The agricultural experts failed to anticipate the global economic recession of the 1980s, which dried up export markets and caused commodity prices to plunge. Farmers were caught with large debts at record high interest rates with prices too low to cover their financial commitments. American agriculture was confronted with the “farm financial crisis of the 1980s,” as it is stilled called among those who remember the agony of rural America at that time. Roughly one-fourth of the remaining farms went out of business during that decade. Farm numbers fell to around 2 million and have since remained at that general level. However, the agricultural transformation of the 1980s was far more profound than indicated by the drop in farm numbers. The survivors were mostly smaller family farms on which farming had remained a way of life and the large specialized farm businesses that had prospered during the 1970s. Those who suffered most were on mid-sized, full-time family farms who had decided too late to expand into larger, specialized bottom-line farm businesses.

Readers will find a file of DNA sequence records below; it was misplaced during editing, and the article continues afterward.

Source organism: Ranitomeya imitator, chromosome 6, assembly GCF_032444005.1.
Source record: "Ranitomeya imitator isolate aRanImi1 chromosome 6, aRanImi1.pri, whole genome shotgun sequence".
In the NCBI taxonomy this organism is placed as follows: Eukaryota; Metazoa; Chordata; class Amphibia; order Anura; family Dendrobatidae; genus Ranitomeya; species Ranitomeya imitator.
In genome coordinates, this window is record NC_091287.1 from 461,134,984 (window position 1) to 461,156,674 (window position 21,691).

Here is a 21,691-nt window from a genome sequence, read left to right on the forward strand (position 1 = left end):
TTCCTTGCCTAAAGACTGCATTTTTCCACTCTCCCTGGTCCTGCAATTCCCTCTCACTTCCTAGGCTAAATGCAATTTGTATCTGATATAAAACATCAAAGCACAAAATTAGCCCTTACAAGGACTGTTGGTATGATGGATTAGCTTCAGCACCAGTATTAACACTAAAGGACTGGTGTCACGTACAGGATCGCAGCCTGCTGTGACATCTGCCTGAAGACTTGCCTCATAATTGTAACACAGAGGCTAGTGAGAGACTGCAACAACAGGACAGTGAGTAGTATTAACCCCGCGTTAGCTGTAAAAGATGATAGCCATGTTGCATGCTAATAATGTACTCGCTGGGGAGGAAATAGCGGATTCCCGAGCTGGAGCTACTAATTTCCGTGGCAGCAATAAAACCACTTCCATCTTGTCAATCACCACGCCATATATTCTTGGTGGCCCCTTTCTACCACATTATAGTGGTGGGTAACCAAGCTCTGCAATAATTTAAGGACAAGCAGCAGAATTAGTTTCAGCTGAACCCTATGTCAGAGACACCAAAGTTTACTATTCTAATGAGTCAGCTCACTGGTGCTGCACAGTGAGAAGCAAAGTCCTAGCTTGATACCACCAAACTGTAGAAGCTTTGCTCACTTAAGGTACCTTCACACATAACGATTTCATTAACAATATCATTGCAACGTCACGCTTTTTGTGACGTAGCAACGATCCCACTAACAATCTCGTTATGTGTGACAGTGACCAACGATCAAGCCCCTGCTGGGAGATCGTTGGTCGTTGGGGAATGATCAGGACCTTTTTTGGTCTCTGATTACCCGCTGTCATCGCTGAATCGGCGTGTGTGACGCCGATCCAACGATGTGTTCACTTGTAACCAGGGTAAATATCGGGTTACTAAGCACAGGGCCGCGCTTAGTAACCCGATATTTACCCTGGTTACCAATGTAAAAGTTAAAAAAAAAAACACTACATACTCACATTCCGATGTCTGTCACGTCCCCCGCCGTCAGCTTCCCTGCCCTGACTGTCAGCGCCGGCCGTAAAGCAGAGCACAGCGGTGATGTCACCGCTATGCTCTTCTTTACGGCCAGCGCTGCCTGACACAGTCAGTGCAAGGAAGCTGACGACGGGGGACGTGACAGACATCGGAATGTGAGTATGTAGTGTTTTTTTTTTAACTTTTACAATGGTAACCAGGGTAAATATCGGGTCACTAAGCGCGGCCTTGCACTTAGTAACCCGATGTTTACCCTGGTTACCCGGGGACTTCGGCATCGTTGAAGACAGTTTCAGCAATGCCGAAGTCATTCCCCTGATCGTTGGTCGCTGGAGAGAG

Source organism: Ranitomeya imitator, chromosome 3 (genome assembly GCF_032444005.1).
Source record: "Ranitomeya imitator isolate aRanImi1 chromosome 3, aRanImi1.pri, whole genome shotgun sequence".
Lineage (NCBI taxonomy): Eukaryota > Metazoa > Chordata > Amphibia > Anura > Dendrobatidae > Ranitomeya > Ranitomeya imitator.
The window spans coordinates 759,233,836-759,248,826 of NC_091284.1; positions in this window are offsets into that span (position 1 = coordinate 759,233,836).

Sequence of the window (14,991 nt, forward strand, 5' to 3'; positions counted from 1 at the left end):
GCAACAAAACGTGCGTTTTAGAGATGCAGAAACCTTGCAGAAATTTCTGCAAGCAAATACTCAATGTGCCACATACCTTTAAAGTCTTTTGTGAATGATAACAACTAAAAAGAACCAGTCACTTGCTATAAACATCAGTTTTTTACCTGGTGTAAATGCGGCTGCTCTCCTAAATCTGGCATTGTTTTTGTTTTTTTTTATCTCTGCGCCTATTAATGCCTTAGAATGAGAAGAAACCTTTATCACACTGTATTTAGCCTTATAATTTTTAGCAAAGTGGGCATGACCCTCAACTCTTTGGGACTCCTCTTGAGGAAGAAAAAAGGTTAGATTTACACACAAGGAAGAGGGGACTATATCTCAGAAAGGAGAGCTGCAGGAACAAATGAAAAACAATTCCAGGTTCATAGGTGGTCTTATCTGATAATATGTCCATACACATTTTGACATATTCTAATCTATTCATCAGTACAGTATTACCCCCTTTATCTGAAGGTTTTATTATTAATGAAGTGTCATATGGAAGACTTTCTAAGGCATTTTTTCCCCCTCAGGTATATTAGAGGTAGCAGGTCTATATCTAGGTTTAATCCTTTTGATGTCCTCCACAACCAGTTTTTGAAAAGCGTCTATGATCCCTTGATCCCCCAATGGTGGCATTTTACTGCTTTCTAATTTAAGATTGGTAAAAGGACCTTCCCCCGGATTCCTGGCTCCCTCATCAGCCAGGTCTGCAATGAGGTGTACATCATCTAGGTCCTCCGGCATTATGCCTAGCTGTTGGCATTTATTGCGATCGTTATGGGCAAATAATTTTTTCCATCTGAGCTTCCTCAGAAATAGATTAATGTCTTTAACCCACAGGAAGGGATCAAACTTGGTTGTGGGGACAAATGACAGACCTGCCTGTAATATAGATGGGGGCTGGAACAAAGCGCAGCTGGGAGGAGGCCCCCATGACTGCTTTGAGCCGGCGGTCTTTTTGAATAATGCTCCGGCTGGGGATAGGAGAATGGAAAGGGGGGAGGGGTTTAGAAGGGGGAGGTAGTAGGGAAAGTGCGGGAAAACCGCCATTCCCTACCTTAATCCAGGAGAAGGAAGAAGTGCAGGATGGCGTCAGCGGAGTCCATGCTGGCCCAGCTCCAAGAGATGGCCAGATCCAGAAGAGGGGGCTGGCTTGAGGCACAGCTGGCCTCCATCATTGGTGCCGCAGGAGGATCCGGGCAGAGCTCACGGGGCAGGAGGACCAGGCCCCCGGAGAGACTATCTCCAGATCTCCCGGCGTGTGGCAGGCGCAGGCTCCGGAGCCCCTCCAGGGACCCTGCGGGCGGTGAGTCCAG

There will never be another farm financial crisis like the 1980s. The large, specialized operations have continued to grow larger, but most important, are increasingly controlled by large, multi-national agribusiness corporations. Corporate contracts promise economic security by protecting farmers from the vagaries of open markets. The corporations typically don't own farms or feedlots, but they can control the production process through comprehensive contracts.  Contractual arrangements range from specifying a selling price or use of a specific herbicide to controlling virtually every aspect of the production and marketing process. The percentage of agricultural commodities produced under comprehensive contracts was estimated by USDA at 41% in 2005, up from 31% in 1993.  An earlier estimate placed production under all types of contracts at 63% in 1997. Considering the prevalence of contract livestock and poultry production and genetically modified corn and soybeans covered by licensing agreements, the percentage of production under some form of corporate contract is likely more than 80% today.